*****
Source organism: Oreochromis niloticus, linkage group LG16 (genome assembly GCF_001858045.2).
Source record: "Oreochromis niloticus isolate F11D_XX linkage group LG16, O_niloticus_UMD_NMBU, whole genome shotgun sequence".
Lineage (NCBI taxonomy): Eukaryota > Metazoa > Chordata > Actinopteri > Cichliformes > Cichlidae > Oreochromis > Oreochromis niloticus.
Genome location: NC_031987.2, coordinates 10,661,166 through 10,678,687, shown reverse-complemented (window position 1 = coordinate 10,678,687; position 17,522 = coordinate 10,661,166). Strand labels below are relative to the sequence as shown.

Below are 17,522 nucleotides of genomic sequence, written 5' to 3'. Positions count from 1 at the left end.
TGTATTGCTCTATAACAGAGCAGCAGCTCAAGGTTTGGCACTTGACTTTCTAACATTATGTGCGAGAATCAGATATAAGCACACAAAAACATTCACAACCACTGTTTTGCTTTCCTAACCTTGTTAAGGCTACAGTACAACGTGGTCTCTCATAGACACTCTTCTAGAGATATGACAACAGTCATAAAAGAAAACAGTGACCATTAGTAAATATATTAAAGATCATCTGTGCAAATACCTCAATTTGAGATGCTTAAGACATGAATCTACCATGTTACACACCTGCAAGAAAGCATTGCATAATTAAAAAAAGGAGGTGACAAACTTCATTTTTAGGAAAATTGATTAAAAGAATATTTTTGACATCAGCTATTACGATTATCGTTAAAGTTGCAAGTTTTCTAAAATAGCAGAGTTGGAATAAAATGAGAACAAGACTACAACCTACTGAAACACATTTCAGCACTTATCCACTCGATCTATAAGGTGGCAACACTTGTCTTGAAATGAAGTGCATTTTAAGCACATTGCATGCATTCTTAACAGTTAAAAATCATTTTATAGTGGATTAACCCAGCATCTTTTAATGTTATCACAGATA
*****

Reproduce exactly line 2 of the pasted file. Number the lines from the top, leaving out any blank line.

Source record: "Oreochromis niloticus isolate F11D_XX linkage group LG16, O_niloticus_UMD_NMBU, whole genome shotgun sequence".